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Long IslandPolitics

Laura Curran dispute with lawmakers stalls Nassau union talks

Nassau County Executive Laura Curran, seen on March

Nassau County Executive Laura Curran, seen on March 28. Credit: Newsday / Thomas A. Ferrara

A dispute between Nassau County Executive Laura Curran’s administration and a legislative committee over the hiring of a prominent labor attorney has stalled contract negotiations with five unions representing nearly 7,000 county workers.

The county legislature's Rules Committee, which approves county contracts, in August tabled an administration request to pay up to $585,000 to Gary Dellaverson.

Republicans and Democrats on the committee raised concerns, primarily over flat-fee payments of up to $25,000 per month that Nassau would make to Dellaverson, as opposed to an hourly rate.

Union leaders eager to begin talks say the county already has adequate representation already. The county’s public employees have been working under the terms of contracts that expired Dec. 31.

But administration officials refuse to begin new talks without Dellaverson in place as their lead negotiator.

“The county executive is entitled to her own legal team in place. Negotiations with the unions will not move forward until she is able to put that team together,” said Curran spokesman Michael Martino.

“The county executive is committed to working with the unions in negotiating fair contracts for all of the working men and women, however, she will not allow the legislature to dictate who her legal counsel will be,” Martino said.

Legislative presiding officer Richard Nicolello (R-New Hyde Park) said the proposed contract with Dellaverson was “definitely outside the normal course of doing business.”

Nicolello, the Rules Committee chairman, said, “We have multiple concerns and the answers we were getting in committee were not satisfactory."

Curran, a Democrat who took office Jan. 1, has proposed a $3.075 billion budget for 2019 that calls for $31 million in new police spending and the hiring of about 100 employees to boost staffing levels in the property assessment office.

Ninety percent of county workers are union members.

About 6,700 county employees — from police officers to data clerks to hospital staff — are members of Nassau’s five largest unions: the Civil Service Employees Association, Police Benevolent Association, Superior Officers Association, Correction Officers Benevolent Association and the Detectives Association.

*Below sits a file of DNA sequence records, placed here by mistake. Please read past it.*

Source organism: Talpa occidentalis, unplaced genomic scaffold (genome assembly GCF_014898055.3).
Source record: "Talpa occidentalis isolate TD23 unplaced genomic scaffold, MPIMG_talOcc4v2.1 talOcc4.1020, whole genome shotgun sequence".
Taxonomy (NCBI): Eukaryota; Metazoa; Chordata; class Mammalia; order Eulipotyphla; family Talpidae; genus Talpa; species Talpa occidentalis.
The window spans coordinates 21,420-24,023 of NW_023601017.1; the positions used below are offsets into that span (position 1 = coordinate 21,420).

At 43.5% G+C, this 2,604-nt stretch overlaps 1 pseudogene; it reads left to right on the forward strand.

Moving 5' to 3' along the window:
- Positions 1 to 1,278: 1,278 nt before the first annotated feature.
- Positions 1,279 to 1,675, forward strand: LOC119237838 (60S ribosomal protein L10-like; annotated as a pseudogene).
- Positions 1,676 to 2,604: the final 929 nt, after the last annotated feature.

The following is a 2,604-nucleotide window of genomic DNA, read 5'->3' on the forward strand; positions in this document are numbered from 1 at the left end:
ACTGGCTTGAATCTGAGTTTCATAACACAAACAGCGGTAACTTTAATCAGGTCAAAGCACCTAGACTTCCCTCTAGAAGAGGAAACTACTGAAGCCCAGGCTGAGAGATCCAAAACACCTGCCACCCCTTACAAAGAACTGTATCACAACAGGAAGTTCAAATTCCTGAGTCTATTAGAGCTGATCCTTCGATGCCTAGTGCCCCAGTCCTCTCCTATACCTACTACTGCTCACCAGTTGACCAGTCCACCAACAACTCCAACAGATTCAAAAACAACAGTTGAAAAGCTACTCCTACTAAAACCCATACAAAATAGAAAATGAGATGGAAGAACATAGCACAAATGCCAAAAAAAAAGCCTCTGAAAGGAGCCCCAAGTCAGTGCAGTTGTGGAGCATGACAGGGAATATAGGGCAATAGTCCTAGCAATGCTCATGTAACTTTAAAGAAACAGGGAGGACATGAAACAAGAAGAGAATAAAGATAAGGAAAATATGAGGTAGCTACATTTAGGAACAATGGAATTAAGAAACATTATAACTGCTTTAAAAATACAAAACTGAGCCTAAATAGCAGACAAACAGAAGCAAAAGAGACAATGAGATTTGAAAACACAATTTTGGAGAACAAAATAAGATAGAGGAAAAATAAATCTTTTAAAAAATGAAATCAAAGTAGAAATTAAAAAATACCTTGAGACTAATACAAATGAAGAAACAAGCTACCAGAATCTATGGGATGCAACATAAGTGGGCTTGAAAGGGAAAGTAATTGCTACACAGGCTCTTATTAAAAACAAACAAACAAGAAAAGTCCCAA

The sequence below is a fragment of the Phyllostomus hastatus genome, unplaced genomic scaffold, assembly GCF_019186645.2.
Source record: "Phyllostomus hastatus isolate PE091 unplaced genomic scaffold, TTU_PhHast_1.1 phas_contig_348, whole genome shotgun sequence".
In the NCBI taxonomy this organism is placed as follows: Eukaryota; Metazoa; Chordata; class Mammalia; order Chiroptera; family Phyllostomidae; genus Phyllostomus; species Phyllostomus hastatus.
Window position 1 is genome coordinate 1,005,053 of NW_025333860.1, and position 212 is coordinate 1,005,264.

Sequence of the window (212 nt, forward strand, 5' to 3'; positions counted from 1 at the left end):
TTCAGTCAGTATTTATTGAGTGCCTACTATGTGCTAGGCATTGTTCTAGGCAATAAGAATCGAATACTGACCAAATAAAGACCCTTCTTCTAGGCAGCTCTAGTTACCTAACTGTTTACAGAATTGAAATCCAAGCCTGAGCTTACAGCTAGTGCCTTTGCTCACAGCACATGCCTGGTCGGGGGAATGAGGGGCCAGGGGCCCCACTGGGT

At an Aug. 6 meeting, officials from the county attorney’s office and other Curran administration officials urged Rules Committee members to swiftly approve two service contracts for negotiators.

Legislators approved the county’s request to hire the Melville law firm Lamb & Barnosky, LLP, at an hourly rate of $250 for partners and $205 for associates.

Administration officials said they needed a contract with Dellaverson to serve as the “at-the-table” negotiator on behalf of the county during labor talks.

Dellaverson, 64, of Westchester County, served as chief financial officer of the Metropolitan Transportation Authority, and brokered a $1 billion deal to redevelop Hudson Yards on Manhattan's West Side in 2008. Dellaverson retired in 2010 after 19 years with the authority, and later joined the Manhattan law firm Proskauer Rose, LLP.

County union leaders say they are frustrated by the delays in talks.

“It is irresponsible for the county to be looking to hire a chief contract negotiator nine months after the expiration of all labor contracts,” said Jerry Laricchiuta, president of Civil Service Employees Association Local 830.

“It’s news to me that our contract negotiations are being held up for this reason,” said Brian Sullivan, correction union president. “I assumed I was going into contract negotiations with Lamb & Barnosky. How many law firms do we need to hire?”

Sullivan said it was “pretty telling” that no contractual raises were included in Curran’s 2019 budget proposal. “We haven’t done one substantive bargaining meeting and we are going into a second year where nothing is being worked into the budget,” he said.

PBA President James McDermott said the dispute over attorney hiring “is not really our problem. It’s a county executive and legislative matter. . . . They have attorneys, why are we not going forward?”

Nicolello has said the administration’s request to hire Dellaverson will remain tabled, but he is willing to discuss other options and an hourly fee structure. The Rules Committee meets again on Wednesday.

“We want this attorney to be paid the way the other attorneys are paid,” Nicolello said.  

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